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  1. #1
    madison's Avatar
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    Cyanotype questions - washing stability archival

    Hi. I have a couple of cyanotype questions.
    My project involves exposing 20"x 28" sheet paper to sunlight and developing in natural body of water.
    Paper has been Fabriano hot press 140# watercolor. ( some plantine but results too dark)
    Chemical: Photographers Formulary liquid

    Question No. 1 toxicity
    What is toxicity of developing in natural body of water, LA River, Pacific Ocean, ponds, lagoons. I was advised that chemicals left behind to be negligible but wonder where to look for scientific answers to those questioning my process and environmental damage.

    No 2. Washing time fixing
    I have been developing and not washing the prints at natural water locations. I do not want to wash them later, as the project is conceptual, and the specific water ( LA River, Pacific Ocean etc) has become an integral part of the work. I am concerned about stability of print if only wasted for one minute, and are they considered archival ?

    I am having two upcoming gallery shows of the work and wonder about this for general longevity and of course for any gallery sales.

    Note: going forward I can wash them for longer in the natural body of water but this can be difficult if windy day, or rough surf etc as papers gets pretty creased and beaten up.

    Thanks for any answers, thoughts, experience, or directions you can point me in.

    Best
    Meg

  2. #2

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    You might want to look at what the manufacturer says on the product, and the materials and chemicals involved can be googled for toxicity.

    http://stores.photoformulary.com/content/07-0090.pdf

    I would not consider any cyanotype an archival process that is suitable for gallery exhibit w/o a warning that strong light is going to fade the image. However, if your intent is to be solely conceptual, does it really matter? It might to someone that buys the work! The prints can be toned to increase longevity, but that is not what archival means in my mind.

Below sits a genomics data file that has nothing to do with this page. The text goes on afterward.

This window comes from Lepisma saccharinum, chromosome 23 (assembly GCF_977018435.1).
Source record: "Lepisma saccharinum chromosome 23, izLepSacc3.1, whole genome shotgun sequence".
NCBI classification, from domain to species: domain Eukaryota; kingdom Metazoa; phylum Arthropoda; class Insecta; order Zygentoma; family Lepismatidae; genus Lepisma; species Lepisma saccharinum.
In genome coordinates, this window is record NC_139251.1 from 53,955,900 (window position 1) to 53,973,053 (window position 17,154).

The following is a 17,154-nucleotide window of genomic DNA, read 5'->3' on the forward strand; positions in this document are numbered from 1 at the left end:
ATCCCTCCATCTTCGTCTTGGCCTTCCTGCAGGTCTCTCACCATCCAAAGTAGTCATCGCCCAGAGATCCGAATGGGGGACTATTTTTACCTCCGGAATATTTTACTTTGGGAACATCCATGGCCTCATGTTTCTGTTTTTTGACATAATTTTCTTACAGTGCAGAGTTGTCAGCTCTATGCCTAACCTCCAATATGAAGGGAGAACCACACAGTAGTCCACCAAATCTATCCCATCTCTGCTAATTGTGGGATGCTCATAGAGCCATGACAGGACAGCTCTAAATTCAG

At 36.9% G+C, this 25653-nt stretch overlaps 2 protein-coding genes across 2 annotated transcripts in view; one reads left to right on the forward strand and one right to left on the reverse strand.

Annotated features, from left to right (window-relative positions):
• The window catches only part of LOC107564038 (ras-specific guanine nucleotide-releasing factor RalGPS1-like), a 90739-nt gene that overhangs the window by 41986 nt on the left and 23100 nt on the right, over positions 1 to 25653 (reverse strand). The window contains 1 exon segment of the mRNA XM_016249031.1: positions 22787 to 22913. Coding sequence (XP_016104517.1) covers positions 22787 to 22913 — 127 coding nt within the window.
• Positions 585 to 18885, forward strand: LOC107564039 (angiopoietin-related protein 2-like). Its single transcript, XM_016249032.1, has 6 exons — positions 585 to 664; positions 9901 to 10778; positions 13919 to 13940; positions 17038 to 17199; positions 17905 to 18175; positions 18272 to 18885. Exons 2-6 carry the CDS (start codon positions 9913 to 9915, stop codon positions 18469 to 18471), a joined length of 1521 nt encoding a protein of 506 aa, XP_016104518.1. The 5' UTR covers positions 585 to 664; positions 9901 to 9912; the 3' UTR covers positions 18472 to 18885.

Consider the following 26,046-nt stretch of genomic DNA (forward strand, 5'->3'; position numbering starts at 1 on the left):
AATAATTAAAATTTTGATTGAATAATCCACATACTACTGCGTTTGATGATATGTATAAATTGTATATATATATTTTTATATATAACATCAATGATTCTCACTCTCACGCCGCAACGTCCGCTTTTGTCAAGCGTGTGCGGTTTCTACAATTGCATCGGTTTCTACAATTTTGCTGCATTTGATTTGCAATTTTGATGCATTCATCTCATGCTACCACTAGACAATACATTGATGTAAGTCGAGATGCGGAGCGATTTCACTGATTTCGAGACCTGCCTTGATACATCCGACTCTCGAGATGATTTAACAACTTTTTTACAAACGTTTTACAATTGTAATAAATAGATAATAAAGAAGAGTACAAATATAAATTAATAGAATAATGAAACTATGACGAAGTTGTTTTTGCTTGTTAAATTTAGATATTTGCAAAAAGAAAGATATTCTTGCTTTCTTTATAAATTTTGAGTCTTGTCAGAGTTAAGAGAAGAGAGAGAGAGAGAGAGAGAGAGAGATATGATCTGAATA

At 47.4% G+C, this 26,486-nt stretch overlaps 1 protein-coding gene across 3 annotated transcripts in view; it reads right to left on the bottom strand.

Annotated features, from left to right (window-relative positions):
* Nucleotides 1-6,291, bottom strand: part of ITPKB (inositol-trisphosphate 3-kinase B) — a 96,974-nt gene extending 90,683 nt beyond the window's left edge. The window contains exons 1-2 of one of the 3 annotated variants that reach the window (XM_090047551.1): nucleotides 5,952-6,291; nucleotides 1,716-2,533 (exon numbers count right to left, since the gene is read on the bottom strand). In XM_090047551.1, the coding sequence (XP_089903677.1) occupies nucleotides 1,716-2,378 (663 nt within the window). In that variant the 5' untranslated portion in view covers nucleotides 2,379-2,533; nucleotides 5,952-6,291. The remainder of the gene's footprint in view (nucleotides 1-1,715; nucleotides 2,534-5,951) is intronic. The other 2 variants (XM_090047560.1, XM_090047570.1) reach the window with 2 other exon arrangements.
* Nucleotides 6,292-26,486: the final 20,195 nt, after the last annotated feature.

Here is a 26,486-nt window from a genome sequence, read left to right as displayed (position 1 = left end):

3. #3
    ced
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    I was under the impression that if they started to fade to take them out of light for a while and the intensity returns.
    I have no experience with this issue so can't contribute personally.
    Good luck with the project.

  4. #4
    jnanian's Avatar
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    hi meg

    there is a company call the sun print company in / near berkley
    call them up and ask them what the deal is ..http://www.sunprints.org
    they make kits ( and have been making kits ) with tranditional cyanotype chemistry
    and packaging it and selling it to museums and craft stores for years.
    i called a few years ago and asked them a few questions, they were very nice ...
    they told me it was non toxic, and safe for kids ( california standards ) ..
    if you are using the traditional formula its the same as theirs, but if you are using
    the new formula or a variation of it, i don't think they will be able to help you .

    regarding archival ...
    some say cyanotypes are the most archival process of all, and the "kindest" to the planet ( just gives off iron compounds when washed ).
    but i guess that also depends on if there is "stuff" in the water too ...

    fun project

    good luck !
    john

  5. #5
    Newt_on_Swings's Avatar
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    Maybe instead of directly washing them in the source. Use a container to gather a few gallons of water and wash them in large trays. The grey water after can be poured down a municipality drain where it will go through water treatment before going back into a water source.



 

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